Watches as complicated as Jacob & Co.’s Astronomia usually spend most of their time in a collector’s box, taken out only when the occasion calls for it.
Usually, that occasion is a black tie soiree or an anniversary dinner at a three Michelin-starred restaurant. For Swedish explorer and adventure activist Johan Ernst Nilson, the perfect occasion is scaling the Himalayas.
Wearing a watch like that to conditions as harsh as Mount Everest’s might sound completely absurd, but that’s the exact preconception the Swiss watchmaker wanted to overturn. Nilson — who’s no stranger to frigid, uninhabitable environments — proved that by taking one with him the last time he made it to the peak. A lot of watches would’ve caved under temperatures as low as -30 degrees Celsius and at altitudes of 20,000ft, much less tolerate the impacts that come with scaling tall walls of ice, but the Astronomia survived, and it has innspired the watch that we see today — the Astronomia Tourbillon Everest.
Like the Astronomia Sky, this special edition sees the firm’s trademark double-axis gravitational tourbillon on one of the four satellites. Unlike the Sky, however, this Everest version has plenty more connection to Earth, and so the two little vials at the 12 and six o’clock position contain actual water that Nilson collection at the North and South Poles. On the opposing end of the magnesium-lacquered Earth globe is a one-carat Jacob-cut diamond (or black sapphire, depending on the version) that rotates on itself in 60 sec.
At the center of the watch, however, sits the star of the show: A piece of rock from Everest itself, another souvenir from Nilson’s adventures.
Earthly easter eggs aside, the timepiece was designed to actually serve a purpose. For the first time on the Astronomia is Super-Luminova on its hands, the constellations on the base dial, turning globe, logo, and even the strap, adding a bit of functionality on what would otherwise simply be a horological work of art.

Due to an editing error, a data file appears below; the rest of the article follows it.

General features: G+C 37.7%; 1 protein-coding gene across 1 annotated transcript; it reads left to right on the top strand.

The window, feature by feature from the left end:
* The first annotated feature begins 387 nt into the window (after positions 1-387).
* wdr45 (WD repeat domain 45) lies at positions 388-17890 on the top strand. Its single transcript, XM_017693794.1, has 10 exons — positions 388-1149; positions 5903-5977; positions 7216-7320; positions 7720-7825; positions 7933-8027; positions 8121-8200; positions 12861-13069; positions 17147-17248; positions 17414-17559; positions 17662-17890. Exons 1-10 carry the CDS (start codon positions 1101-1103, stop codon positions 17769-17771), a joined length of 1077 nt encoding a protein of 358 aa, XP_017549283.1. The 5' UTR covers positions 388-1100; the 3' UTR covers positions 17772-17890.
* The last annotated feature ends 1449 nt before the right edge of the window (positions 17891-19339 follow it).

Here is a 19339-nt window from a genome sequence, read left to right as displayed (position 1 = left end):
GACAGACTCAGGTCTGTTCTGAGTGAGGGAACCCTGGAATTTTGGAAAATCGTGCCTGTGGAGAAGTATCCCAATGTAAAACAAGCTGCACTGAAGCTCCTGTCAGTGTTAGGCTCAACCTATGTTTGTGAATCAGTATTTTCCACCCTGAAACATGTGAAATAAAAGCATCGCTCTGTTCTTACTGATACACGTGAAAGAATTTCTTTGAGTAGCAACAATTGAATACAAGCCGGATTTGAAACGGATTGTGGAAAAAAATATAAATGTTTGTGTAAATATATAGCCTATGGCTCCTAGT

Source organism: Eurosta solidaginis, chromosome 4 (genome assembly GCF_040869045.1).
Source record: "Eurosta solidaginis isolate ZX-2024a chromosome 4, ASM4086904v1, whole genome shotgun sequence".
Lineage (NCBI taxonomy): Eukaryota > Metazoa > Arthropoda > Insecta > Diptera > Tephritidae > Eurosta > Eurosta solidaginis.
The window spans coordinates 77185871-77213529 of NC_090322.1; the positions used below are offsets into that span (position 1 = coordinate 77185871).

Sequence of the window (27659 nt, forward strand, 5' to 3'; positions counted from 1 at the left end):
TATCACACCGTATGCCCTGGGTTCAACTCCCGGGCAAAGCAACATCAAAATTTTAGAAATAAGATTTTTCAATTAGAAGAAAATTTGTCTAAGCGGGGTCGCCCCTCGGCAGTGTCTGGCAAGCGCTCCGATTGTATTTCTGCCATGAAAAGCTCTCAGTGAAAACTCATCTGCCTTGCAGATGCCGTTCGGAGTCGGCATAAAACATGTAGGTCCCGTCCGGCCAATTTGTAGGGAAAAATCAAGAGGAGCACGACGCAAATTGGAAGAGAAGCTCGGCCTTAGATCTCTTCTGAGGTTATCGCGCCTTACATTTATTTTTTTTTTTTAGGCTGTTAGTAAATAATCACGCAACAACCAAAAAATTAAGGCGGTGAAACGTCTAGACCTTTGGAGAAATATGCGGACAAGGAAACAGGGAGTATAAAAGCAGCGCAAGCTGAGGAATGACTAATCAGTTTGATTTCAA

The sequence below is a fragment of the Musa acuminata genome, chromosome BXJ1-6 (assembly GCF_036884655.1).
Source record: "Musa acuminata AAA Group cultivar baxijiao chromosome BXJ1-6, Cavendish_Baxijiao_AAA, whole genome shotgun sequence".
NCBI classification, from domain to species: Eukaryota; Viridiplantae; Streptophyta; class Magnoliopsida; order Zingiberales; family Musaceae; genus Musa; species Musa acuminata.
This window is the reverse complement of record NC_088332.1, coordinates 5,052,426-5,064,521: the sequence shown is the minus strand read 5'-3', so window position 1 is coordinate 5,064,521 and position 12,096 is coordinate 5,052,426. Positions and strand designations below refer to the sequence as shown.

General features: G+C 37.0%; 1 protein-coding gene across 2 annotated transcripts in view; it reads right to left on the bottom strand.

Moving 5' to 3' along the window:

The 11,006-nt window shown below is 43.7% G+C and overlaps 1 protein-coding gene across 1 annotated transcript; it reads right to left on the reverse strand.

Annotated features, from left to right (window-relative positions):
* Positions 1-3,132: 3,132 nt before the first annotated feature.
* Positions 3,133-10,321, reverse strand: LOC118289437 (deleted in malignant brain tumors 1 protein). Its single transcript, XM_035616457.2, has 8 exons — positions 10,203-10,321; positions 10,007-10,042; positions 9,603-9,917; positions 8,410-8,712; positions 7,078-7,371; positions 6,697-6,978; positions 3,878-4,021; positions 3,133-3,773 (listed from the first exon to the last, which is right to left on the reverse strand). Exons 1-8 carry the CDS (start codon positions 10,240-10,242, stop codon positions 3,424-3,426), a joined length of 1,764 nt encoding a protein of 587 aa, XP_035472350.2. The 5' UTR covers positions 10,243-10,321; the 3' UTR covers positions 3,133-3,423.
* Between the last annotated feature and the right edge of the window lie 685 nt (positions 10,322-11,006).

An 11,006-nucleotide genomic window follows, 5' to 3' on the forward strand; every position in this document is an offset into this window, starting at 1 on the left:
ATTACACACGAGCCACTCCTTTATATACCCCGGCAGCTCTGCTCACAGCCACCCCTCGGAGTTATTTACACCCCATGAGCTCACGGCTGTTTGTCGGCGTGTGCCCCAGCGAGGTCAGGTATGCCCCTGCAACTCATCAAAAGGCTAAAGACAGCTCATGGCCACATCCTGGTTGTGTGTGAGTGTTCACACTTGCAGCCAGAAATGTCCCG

The Astronomia Tourbillon Everest comes housed in a presentation box shaped like Mount Everest, even featuring a line that traces a climber’s ascent up the word’s tallest peak. The timepiece — in a limited edition of 24 pieces — is nestled in an icy interior with a mini speaker that plays the recorded sound of Everest’s strong winds, but if that’s not realistic enough for you each sale includes an Everest expedition with Nilson — via helicopter — to the place where the rock in your watch was found.
As an avid explorer, he also hopes this timepiece can help address the impacts of climate change he’s witnessed while traveling to 172 countries. As such, 10 percent of the purchase price of each package will be donated to an environmental charity, which is pretty significant considering they go at US$884,800 (approx S$1.2 million) each.